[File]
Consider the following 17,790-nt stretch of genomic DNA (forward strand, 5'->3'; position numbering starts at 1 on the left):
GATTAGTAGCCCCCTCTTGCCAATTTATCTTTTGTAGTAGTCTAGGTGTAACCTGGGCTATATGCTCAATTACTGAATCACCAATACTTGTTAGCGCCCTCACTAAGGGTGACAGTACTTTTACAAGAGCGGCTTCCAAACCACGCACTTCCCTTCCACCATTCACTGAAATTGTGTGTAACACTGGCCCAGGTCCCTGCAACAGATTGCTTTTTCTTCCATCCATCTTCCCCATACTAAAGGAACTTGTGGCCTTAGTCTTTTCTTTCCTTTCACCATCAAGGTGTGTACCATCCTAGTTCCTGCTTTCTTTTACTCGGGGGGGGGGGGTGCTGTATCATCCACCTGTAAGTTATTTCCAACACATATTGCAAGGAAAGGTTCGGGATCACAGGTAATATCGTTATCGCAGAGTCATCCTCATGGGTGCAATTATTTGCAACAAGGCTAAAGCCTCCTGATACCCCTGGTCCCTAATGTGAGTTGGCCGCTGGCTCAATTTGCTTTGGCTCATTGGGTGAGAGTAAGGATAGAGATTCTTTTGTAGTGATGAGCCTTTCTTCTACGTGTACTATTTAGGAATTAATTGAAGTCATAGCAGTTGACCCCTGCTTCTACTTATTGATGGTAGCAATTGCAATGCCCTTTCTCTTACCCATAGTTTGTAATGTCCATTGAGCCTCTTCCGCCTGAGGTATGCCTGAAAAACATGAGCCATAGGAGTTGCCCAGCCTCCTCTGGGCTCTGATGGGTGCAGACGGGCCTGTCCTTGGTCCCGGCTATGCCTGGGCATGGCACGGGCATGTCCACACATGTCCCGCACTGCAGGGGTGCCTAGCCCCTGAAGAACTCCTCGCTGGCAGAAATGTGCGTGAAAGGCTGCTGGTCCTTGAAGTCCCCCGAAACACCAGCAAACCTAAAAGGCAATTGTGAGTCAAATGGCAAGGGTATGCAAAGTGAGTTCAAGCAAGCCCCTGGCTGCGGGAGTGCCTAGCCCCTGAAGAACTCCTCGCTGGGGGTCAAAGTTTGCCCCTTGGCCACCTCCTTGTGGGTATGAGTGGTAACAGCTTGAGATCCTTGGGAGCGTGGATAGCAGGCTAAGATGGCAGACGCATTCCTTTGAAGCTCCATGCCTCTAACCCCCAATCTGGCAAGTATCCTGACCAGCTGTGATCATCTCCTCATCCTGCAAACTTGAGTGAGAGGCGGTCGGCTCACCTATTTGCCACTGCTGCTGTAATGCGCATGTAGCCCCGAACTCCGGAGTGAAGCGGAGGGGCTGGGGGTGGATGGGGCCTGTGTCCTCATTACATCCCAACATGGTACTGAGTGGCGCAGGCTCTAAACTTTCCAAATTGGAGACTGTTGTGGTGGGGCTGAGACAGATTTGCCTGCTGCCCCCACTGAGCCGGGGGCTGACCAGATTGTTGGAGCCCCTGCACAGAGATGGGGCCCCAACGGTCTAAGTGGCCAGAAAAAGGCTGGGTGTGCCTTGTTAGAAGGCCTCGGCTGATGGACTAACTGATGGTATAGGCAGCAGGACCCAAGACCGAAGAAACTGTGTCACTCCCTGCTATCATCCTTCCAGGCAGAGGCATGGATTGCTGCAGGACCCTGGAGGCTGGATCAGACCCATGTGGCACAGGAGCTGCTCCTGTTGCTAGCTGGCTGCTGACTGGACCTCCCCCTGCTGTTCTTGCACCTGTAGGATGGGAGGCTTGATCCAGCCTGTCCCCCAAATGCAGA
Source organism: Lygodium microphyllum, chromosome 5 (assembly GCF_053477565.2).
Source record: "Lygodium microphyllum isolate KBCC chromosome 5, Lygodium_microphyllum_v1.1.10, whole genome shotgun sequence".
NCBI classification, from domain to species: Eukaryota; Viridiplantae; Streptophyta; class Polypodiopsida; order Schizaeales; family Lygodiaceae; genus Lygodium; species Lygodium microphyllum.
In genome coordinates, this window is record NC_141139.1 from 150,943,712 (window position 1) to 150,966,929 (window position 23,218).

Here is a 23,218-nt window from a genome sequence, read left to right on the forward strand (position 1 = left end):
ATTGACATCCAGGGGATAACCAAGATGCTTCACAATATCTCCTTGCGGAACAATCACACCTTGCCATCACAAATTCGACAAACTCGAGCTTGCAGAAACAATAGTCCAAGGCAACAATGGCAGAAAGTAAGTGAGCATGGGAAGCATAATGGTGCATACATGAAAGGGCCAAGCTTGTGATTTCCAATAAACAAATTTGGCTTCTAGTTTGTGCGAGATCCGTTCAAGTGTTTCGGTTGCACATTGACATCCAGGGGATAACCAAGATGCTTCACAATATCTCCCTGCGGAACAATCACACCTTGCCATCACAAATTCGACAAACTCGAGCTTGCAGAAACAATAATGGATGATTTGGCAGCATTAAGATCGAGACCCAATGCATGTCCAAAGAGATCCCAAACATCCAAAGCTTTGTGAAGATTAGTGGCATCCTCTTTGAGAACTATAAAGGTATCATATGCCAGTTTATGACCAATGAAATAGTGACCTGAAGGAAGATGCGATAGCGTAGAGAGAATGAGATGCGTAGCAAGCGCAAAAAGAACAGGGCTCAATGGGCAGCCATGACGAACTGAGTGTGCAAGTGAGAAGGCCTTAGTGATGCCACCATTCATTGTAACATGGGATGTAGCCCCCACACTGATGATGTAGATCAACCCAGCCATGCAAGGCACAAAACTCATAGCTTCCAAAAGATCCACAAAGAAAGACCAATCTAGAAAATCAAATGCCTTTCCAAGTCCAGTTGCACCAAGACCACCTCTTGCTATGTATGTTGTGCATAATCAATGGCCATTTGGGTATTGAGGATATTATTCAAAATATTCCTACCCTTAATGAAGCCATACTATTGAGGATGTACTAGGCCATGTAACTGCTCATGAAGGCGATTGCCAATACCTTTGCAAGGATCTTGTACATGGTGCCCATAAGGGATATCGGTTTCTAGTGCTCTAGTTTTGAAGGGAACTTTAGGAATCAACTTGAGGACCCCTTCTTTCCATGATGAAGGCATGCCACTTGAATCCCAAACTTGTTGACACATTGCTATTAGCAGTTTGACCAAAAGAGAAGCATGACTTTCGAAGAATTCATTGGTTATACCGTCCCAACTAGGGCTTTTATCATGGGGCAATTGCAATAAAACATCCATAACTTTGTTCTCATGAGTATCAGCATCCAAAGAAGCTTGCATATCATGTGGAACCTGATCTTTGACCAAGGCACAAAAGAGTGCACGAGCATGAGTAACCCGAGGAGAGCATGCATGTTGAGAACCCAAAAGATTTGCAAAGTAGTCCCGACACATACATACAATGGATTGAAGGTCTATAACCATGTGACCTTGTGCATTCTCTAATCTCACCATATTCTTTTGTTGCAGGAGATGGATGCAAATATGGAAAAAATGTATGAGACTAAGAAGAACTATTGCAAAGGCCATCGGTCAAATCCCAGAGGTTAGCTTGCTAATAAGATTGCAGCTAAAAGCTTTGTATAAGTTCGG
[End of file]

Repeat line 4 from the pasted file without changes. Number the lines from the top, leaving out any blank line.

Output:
Source record: "Lygodium microphyllum isolate KBCC chromosome 5, Lygodium_microphyllum_v1.1.10, whole genome shotgun sequence".